Re: Negotiated noncompliance

Keith Moore <> Wed, 23 August 2000 14:11 UTC

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From: Keith Moore <>
cc:, John Gardiner Myers <>
Subject: Re: Negotiated noncompliance
In-reply-to: Your message of "Wed, 23 Aug 2000 04:28:26 PDT." <>
Date: Wed, 23 Aug 2000 10:09:36 -0400
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> In reverse order, I believe we are at or near consensus on Chris'
> wording, taking into account John's and Philip's changes.  Do others
> disagree?

The more I think about it, the less comfortable I am with the idea that 
a noncompliant SMTP "negotiates a nonstandard protocol".  There is a
significant difference between a bug and a protocol negotiation.
Protocol negotiations are explicit things; the meaning of a negotiation
and the means for negotiating the feature are (hopefully well-) defined 
in advance.  In the case of an implementation bug, the meaning of the
bug is not well-defined, and the other implementation (the one that
detects the bug) is guessing at what is meant.  This is inherently risky,
and while it may be operationally necessary in some cases, calling this 
a protocol negotiation makes it seem far safer and more legitimate than
it deserves. 

Arguably the standard already defines appropriate behavior of the server 
in the presence of a client that sends noncompliant commands; several error 
codes are defined for the very purpose of rejecting commands that exhibit 
such bugs.  Appropriate behavior of a client in the presence of a buggy 
server is less clear, and perhaps we should remedy that.

so here's another attempt at concrete wording

6.4 Interoperability with Noncompliant Implementations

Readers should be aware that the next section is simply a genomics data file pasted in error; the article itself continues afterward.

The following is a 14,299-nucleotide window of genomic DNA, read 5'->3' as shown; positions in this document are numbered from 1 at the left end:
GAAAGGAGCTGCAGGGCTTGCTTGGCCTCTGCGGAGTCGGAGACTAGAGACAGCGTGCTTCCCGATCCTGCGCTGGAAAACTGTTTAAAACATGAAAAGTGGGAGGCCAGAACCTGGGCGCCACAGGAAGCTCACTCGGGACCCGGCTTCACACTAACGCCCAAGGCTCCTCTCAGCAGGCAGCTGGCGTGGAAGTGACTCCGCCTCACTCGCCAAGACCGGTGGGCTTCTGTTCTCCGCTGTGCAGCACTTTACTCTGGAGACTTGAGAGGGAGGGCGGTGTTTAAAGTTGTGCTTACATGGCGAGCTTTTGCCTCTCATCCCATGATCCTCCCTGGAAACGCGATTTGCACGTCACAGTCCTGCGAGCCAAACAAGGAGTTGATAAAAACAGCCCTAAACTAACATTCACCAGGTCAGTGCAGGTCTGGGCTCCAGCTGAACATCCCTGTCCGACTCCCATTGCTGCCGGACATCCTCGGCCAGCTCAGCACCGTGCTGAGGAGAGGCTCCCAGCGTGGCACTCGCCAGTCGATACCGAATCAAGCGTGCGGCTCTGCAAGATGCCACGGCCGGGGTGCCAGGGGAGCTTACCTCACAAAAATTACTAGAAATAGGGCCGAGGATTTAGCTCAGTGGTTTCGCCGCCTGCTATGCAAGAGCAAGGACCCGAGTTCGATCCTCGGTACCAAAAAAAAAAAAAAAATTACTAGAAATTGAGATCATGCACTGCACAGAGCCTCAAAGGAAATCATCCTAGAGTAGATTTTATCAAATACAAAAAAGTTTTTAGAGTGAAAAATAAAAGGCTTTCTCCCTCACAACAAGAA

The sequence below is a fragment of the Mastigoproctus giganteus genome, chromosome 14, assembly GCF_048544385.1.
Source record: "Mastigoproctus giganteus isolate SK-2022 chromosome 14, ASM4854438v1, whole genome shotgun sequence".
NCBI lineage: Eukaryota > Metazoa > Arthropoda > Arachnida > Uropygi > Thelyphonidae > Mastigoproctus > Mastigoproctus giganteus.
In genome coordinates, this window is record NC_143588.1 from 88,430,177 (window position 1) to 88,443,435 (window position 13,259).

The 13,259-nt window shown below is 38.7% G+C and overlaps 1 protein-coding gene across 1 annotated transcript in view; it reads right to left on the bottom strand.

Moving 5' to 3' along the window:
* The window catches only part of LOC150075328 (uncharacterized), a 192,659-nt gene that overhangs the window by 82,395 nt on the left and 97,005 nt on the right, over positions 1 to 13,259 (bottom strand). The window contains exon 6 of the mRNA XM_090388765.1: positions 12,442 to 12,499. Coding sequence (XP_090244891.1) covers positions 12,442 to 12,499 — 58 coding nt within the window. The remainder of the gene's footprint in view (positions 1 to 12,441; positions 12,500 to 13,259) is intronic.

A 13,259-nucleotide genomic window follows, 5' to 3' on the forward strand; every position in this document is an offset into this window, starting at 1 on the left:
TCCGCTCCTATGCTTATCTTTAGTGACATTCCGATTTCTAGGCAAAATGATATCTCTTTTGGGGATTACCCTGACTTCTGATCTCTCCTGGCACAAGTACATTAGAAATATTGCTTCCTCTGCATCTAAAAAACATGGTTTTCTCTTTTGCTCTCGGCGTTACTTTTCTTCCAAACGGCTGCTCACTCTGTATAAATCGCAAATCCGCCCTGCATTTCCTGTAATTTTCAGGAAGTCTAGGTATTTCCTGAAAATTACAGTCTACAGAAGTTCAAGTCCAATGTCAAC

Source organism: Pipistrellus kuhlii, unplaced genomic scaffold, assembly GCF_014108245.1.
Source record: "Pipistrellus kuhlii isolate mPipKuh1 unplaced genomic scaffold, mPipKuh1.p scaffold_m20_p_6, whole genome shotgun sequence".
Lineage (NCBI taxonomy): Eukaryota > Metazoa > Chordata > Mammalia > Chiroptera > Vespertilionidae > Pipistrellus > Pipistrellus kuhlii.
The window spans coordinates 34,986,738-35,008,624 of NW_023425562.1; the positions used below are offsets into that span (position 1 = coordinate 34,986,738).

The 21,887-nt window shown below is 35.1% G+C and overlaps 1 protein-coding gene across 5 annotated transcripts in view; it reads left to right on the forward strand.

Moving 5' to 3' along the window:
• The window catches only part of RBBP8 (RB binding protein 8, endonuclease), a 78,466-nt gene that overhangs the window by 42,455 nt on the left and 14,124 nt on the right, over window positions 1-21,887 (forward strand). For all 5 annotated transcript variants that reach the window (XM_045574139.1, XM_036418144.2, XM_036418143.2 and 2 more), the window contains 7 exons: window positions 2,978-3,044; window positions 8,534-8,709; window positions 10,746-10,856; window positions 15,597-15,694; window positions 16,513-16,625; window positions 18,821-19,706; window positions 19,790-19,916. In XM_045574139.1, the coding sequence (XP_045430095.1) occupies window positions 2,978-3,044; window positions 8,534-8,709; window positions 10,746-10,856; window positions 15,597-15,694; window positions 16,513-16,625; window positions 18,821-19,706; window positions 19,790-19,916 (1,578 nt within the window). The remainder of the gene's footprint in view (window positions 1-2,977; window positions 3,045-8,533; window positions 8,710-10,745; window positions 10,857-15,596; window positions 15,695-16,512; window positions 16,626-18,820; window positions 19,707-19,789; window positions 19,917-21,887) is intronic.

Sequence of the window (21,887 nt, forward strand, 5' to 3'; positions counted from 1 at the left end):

This standard takes a stricter tone than its predecessor in order to 
discourage deployment of non-complaint software and to prevent harm
caused by poorly designed attempts to interoperate with deployed 
non-compliant software.  It does so with the experience of nearly 
twenty years of odd interoperability failures, and with the realization 
that whereas thousands of people used SMTP at the time of RFC 821, 
now millions of people rely on the standard.  Non-conformance, 
therefore, can be far more costly.

An implementation which receives protocol which is not permitted
by the specification SHOULD (if it is a client) abort the attempt
to send the message and (if it is a server) reject the command
with an appropriate status code (rather than assume that the
non-complaint server will deliver the message).  However, it is 
recognized that non-complaint implementations are sometimes 
widely deployed, and that there is occasionally a compelling 
operational need for a client or a server to cope with 
non-complaint peers until such time as the peers can be fixed.  

An SMTP implementation MAY be configurable to deviate from the 
standard in order to meet operational requirements to cope with
specific non-compliant behavior that is believed to be 
well-understood, subject to the following constraints:

- The SMTP MUST continue to behave according to the standard when
communicating with peers that also appear to behave according to 
the standard, unless it has specific knowledge that the peer is

- To the extent that an SMTP client or server is purposely ignoring
a protocol error or making assumptions about the nature of the bug 
which causes a protocol error, it SHOULD be possible to configure
the SMTP to reject that command (if it is a server) or abort sending
the message (if it is a client) in the presence of such errors.  Note 
this does not require an SMTP to check for every possible protocol 
error, it merely requires that workarounds for such bugs be optional 
for the operator.

- Options which enable bug workarounds SHOULD be disabled by default.
- Implementations which choose to do this SHOULD narrowly tailor 
the workaround to what is strictly necessary to interoperate with 
known deployed non-compliant software.